When it was announced last week that Hulu had received an unsolicited buyout offer and was seriously considering it, speculation began about what company would make a good fit. Fellow Fool Anders Bylund went over the insider and outsider possibilities and concluded that Google (Nasdaq: GOOG) and Apple (Nasdaq: AAPL) made a lot of sense for strategic reasons.

In Apple's case, the logic is that Hulu could help make Apple TV the product we hope it can be and that the iCloud would somehow play a role. But the reality is that Apple isn't going to be in every device the way Netflix (Nasdaq: NFLX) is, and that's the real competition Hulu needs to focus on.

That's why Hulu needs Google.

The sequel to Google TV
For the most part, Google TV was a flop. But it did give Google some valuable experience in what it would take to enter the on-demand media market. It also showed that Google has the power to quickly make its way into lots of devices -- something Netflix has managed to do quite well since it began focusing on streaming media.  

Google provides a business model that matches Hulu's needs. Google is, after all, an advertising matchmaker that has more information on your online interests than anyone else does and could target ads on Hulu. And unlike Netflix, a company based on a licensing model, Hulu is ad-driven -- a perfect match for Google. In fact, it's not too dissimilar from YouTube, except with television shows instead of cats and trick basketball shots.

Fits the model
Google's business model for products such as Android is to get as many people connected to the Internet as possible. Buying Hulu could do the same thing for television and movies.

Hulu doesn't have to be Netflix to compete in this market. Netflix has built a great business around commercial-free content, but Google could provide premium ad content that could provide long-term support for Hulu's business model -- not to mention the independence and scale that Hulu needs right now.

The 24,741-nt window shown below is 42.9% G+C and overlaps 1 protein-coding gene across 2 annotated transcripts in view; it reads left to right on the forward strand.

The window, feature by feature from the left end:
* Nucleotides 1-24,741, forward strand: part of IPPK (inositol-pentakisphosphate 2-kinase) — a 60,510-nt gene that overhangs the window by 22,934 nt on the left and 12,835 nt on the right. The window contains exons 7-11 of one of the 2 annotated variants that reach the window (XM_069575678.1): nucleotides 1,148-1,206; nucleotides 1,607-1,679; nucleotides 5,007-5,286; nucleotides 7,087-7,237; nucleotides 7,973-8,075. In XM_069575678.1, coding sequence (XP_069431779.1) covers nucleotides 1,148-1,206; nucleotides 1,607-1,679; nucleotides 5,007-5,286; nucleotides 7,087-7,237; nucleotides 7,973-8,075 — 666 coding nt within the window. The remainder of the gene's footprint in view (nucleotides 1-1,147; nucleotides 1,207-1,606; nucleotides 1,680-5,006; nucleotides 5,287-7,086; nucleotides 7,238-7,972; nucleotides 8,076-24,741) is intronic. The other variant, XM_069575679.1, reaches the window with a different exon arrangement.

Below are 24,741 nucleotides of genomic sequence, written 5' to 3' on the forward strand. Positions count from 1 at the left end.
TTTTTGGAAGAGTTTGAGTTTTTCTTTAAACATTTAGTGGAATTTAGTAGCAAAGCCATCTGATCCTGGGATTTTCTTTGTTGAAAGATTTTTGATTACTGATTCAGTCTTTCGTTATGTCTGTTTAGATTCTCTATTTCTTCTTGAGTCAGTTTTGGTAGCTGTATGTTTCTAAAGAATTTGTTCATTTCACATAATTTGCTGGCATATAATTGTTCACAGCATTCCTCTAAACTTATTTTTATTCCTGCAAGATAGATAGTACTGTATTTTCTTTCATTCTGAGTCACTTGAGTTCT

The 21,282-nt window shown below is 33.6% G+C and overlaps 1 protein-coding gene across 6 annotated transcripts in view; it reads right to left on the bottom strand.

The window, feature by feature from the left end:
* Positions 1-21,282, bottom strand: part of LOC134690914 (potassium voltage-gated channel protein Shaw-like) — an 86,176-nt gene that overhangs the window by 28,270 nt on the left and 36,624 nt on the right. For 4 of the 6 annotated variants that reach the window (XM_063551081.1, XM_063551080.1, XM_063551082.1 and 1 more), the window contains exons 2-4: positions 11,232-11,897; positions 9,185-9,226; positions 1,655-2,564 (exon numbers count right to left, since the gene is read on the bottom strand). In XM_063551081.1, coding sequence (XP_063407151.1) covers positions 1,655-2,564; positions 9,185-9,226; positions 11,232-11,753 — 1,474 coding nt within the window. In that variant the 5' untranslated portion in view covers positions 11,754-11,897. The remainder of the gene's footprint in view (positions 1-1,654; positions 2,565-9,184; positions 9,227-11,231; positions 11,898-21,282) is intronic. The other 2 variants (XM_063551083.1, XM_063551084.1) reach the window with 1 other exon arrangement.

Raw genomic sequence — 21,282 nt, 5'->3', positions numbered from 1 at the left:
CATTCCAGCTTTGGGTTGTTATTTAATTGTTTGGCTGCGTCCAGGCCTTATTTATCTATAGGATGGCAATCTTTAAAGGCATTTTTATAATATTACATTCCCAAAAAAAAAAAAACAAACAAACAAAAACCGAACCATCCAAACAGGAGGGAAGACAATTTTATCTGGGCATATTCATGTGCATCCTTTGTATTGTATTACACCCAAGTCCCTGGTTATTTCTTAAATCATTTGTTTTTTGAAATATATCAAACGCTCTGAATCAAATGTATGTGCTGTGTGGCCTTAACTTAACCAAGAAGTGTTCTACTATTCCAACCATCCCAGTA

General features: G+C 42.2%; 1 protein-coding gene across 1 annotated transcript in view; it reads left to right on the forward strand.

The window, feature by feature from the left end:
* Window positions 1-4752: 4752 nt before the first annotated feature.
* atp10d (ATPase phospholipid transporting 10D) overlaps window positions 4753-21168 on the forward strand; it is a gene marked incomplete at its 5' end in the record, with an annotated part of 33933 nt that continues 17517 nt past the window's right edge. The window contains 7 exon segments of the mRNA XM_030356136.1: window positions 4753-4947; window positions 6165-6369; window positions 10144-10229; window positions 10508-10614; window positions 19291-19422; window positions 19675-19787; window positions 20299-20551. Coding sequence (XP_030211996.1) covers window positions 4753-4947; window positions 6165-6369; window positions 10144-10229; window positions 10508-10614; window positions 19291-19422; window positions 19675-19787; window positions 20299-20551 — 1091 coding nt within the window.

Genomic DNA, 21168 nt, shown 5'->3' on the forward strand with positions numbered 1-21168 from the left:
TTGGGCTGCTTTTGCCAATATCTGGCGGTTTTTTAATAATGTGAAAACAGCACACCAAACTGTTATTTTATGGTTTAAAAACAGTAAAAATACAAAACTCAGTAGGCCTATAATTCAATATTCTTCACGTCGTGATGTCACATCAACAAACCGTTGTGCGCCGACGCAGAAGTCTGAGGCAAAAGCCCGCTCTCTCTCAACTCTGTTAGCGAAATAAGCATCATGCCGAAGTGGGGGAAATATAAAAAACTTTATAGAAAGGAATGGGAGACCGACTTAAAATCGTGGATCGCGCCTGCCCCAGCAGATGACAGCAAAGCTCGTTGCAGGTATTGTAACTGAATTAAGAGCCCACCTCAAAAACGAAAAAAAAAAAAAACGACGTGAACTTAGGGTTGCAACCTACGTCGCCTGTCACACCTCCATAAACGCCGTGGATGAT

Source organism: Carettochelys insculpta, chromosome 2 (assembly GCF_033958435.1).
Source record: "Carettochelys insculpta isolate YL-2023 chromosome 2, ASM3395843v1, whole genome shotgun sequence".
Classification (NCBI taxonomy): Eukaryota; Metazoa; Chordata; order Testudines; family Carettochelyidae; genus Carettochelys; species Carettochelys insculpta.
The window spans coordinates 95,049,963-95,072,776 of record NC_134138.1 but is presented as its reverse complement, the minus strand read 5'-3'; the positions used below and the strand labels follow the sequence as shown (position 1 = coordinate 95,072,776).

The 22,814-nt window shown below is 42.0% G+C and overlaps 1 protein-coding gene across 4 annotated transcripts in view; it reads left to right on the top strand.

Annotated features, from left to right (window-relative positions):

There could be options for free commercial-driven content, subscriptions, or even single-use paid content, as iTunes offers. Under Google, the possibilities of what Hulu could be are limitless.

One sticky problem
(NYSE: DIS), Comcast (Nasdaq: CMCSA), and News Corp. (Nasdaq: NWS) each own a piece of Hulu, and content deals with any buyer would have to be arranged. Although Google has arranged Google Music without licensing agreements from record labels, I think the company would be more receptive to working out licensing deals with television and movie studios. After all, Netflix has already set a precedent that studios are willing to make licensing agreements to stream their content. And Google would need to go this route anyway, because for Hulu to truly compete, it has to have the content to make it a powerhouse.

Time will tell whether a deal happens, but I have my hopes that a Google purchase becomes a reality.